Deploy a Cloud-Based Web Server

In the third hands-on exercise, you’ll deploy a single virtual machine running a web server. You could use a Windows or a Linux virtual machine; I recommend creating an Ubuntu VM.

Use the infrastructure-as-code tool you selected in the previous exercise to create the infrastructure and (optionally) provision the server.


You’re highly encouraged to create some other combination of compute and storage infrastructure, in particular, if you can solve an actual problem you’re facing… just keep it simple enough that you’ll be able to complete it in a reasonable amount of time - there will be plenty of opportunities for more complex work.

When Using AWS

  • Create an SSH key pair.
  • Deploy a virtual machine in the default VPC
  • Create a public S3 bucket. Upload a picture (JPG or PNG file) of your choice into that bucket.
  • Turn the S3 bucket into a static website.


  • You could use an automation tool module to find the VM image (AMI) ID or cheat and find it through GUI (start deploying a VM through GUI and write down the AMI ID).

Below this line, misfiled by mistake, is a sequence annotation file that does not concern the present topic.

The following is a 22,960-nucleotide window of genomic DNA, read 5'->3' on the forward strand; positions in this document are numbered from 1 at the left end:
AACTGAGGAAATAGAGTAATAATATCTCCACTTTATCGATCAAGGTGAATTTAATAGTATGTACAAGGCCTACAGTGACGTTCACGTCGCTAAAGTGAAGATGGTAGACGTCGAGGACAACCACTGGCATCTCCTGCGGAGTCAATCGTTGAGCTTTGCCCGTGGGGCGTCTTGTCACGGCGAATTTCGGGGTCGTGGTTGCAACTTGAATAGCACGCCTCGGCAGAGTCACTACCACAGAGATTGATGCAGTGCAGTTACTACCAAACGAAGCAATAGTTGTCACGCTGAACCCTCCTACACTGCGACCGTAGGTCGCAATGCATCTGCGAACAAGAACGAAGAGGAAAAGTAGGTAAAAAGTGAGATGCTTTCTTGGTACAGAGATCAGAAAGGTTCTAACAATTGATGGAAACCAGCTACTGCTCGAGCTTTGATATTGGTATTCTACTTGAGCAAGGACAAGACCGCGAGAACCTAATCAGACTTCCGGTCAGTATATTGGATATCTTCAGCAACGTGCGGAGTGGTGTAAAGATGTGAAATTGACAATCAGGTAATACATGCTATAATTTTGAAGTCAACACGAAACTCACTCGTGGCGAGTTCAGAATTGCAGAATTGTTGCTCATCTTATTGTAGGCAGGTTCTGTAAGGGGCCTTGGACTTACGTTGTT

When Using Azure

  • Deploy a virtual machine with a minimal set of options. Networking objects will be created automatically.
  • Create an Azure storage account. Upload a picture of your choice.
  • Turn the storage account into a static website.


  • While you could use any automation tool to get the job done, you probably won’t need more than a simple bash script.

Complete the Deployment

  • Install and enable a web server (Apache or Nginx if you use Linux) on your VM.
  • Add a static web page that references the picture in your cloud storage
  • (Optional) Use server-side include to add ifconfig printout to the web page. You will need this (or similar) functionality when deploying web servers in multiple availability zones.

Try to use an automation tool to provision the web server, and if at all possible, use the dynamic inventory features of your tool to fetch the VM details from your cloud orchestration system.

Wrap Up

To complete the exercise, commit your work and a short description of what you did (preferably in Markdown format) to your Git repository and push the changes to your hosted repository.